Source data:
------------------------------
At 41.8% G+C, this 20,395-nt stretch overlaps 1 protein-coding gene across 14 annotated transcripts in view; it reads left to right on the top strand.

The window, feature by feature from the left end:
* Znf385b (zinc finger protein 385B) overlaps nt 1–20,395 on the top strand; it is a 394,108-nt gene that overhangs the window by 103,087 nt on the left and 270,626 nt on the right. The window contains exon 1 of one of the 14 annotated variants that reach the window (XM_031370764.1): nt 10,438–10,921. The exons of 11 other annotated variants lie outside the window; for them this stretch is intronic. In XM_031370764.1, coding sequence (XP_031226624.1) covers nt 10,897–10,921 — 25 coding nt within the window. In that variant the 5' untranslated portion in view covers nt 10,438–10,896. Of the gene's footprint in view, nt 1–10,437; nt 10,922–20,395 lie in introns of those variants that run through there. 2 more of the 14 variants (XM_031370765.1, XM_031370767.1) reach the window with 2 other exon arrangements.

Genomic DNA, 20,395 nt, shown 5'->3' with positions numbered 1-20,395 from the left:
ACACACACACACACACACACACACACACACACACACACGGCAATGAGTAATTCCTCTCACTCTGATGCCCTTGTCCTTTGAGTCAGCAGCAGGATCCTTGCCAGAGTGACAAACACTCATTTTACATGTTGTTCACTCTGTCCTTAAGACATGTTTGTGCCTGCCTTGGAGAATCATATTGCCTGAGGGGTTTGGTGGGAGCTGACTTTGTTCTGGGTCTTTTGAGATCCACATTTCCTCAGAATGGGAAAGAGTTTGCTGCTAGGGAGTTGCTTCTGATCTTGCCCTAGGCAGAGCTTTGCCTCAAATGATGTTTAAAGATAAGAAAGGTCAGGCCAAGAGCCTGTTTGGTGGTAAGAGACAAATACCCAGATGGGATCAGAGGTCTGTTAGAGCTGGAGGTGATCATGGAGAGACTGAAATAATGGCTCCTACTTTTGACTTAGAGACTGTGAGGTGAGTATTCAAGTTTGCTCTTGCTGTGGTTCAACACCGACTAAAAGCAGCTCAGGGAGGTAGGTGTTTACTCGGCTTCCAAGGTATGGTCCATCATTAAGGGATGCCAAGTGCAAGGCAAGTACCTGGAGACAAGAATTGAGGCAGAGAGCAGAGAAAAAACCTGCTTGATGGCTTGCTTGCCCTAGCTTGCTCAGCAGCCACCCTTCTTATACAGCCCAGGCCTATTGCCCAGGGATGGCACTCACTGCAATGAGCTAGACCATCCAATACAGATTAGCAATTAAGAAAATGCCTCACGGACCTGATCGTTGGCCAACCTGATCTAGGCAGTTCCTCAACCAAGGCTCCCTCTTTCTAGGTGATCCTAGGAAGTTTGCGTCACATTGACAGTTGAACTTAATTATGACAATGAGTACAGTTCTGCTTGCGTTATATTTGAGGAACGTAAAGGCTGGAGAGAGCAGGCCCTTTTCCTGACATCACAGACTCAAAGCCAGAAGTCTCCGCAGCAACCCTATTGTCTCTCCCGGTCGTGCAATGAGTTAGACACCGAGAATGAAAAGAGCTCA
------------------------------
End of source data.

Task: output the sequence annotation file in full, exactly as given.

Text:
At 41.8% G+C, this 20,395-nt stretch overlaps 1 protein-coding gene across 14 annotated transcripts in view; it reads left to right on the top strand.

The window, feature by feature from the left end:
* Znf385b (zinc finger protein 385B) overlaps nt 1–20,395 on the top strand; it is a 394,108-nt gene that overhangs the window by 103,087 nt on the left and 270,626 nt on the right. The window contains exon 1 of one of the 14 annotated variants that reach the window (XM_031370764.1): nt 10,438–10,921. The exons of 11 other annotated variants lie outside the window; for them this stretch is intronic. In XM_031370764.1, coding sequence (XP_031226624.1) covers nt 10,897–10,921 — 25 coding nt within the window. In that variant the 5' untranslated portion in view covers nt 10,438–10,896. Of the gene's footprint in view, nt 1–10,437; nt 10,922–20,395 lie in introns of those variants that run through there. 2 more of the 14 variants (XM_031370765.1, XM_031370767.1) reach the window with 2 other exon arrangements.

Genomic DNA, 20,395 nt, shown 5'->3' with positions numbered 1-20,395 from the left:
ACACACACACACACACACACACACACACACACACACACGGCAATGAGTAATTCCTCTCACTCTGATGCCCTTGTCCTTTGAGTCAGCAGCAGGATCCTTGCCAGAGTGACAAACACTCATTTTACATGTTGTTCACTCTGTCCTTAAGACATGTTTGTGCCTGCCTTGGAGAATCATATTGCCTGAGGGGTTTGGTGGGAGCTGACTTTGTTCTGGGTCTTTTGAGATCCACATTTCCTCAGAATGGGAAAGAGTTTGCTGCTAGGGAGTTGCTTCTGATCTTGCCCTAGGCAGAGCTTTGCCTCAAATGATGTTTAAAGATAAGAAAGGTCAGGCCAAGAGCCTGTTTGGTGGTAAGAGACAAATACCCAGATGGGATCAGAGGTCTGTTAGAGCTGGAGGTGATCATGGAGAGACTGAAATAATGGCTCCTACTTTTGACTTAGAGACTGTGAGGTGAGTATTCAAGTTTGCTCTTGCTGTGGTTCAACACCGACTAAAAGCAGCTCAGGGAGGTAGGTGTTTACTCGGCTTCCAAGGTATGGTCCATCATTAAGGGATGCCAAGTGCAAGGCAAGTACCTGGAGACAAGAATTGAGGCAGAGAGCAGAGAAAAAACCTGCTTGATGGCTTGCTTGCCCTAGCTTGCTCAGCAGCCACCCTTCTTATACAGCCCAGGCCTATTGCCCAGGGATGGCACTCACTGCAATGAGCTAGACCATCCAATACAGATTAGCAATTAAGAAAATGCCTCACGGACCTGATCGTTGGCCAACCTGATCTAGGCAGTTCCTCAACCAAGGCTCCCTCTTTCTAGGTGATCCTAGGAAGTTTGCGTCACATTGACAGTTGAACTTAATTATGACAATGAGTACAGTTCTGCTTGCGTTATATTTGAGGAACGTAAAGGCTGGAGAGAGCAGGCCCTTTTCCTGACATCACAGACTCAAAGCCAGAAGTCTCCGCAGCAACCCTATTGTCTCTCCCGGTCGTGCAATGAGTTAGACACCGAGAATGAAAAGAGCTCA